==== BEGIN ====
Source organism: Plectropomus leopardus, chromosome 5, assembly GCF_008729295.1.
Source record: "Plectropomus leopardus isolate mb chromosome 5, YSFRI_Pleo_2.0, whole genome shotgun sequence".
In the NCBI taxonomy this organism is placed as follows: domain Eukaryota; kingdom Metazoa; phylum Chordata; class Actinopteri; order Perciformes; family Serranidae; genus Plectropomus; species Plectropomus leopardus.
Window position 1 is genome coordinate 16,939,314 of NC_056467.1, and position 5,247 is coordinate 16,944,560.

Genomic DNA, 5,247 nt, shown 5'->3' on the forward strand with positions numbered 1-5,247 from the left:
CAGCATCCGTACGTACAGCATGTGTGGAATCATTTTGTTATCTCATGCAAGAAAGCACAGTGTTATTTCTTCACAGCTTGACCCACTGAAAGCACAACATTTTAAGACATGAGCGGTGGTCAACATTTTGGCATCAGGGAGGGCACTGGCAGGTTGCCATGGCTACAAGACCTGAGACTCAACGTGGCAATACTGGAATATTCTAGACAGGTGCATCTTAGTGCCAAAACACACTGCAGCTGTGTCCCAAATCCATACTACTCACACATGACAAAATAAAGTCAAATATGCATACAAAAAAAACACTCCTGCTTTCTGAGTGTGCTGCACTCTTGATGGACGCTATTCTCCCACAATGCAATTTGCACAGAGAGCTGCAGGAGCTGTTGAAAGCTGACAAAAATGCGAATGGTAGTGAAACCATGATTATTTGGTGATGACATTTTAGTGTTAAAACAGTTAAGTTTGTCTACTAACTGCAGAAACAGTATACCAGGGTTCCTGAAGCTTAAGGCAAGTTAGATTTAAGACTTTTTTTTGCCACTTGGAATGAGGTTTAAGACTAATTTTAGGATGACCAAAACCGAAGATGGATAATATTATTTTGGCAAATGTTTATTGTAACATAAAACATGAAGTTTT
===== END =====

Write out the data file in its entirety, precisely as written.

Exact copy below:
Source organism: Plectropomus leopardus, chromosome 5, assembly GCF_008729295.1.
Source record: "Plectropomus leopardus isolate mb chromosome 5, YSFRI_Pleo_2.0, whole genome shotgun sequence".
In the NCBI taxonomy this organism is placed as follows: domain Eukaryota; kingdom Metazoa; phylum Chordata; class Actinopteri; order Perciformes; family Serranidae; genus Plectropomus; species Plectropomus leopardus.
Window position 1 is genome coordinate 16,939,314 of NC_056467.1, and position 5,247 is coordinate 16,944,560.

Genomic DNA, 5,247 nt, shown 5'->3' on the forward strand with positions numbered 1-5,247 from the left:
CAGCATCCGTACGTACAGCATGTGTGGAATCATTTTGTTATCTCATGCAAGAAAGCACAGTGTTATTTCTTCACAGCTTGACCCACTGAAAGCACAACATTTTAAGACATGAGCGGTGGTCAACATTTTGGCATCAGGGAGGGCACTGGCAGGTTGCCATGGCTACAAGACCTGAGACTCAACGTGGCAATACTGGAATATTCTAGACAGGTGCATCTTAGTGCCAAAACACACTGCAGCTGTGTCCCAAATCCATACTACTCACACATGACAAAATAAAGTCAAATATGCATACAAAAAAAACACTCCTGCTTTCTGAGTGTGCTGCACTCTTGATGGACGCTATTCTCCCACAATGCAATTTGCACAGAGAGCTGCAGGAGCTGTTGAAAGCTGACAAAAATGCGAATGGTAGTGAAACCATGATTATTTGGTGATGACATTTTAGTGTTAAAACAGTTAAGTTTGTCTACTAACTGCAGAAACAGTATACCAGGGTTCCTGAAGCTTAAGGCAAGTTAGATTTAAGACTTTTTTTTGCCACTTGGAATGAGGTTTAAGACTAATTTTAGGATGACCAAAACCGAAGATGGATAATATTATTTTGGCAAATGTTTATTGTAACATAAAACATGAAGTTTT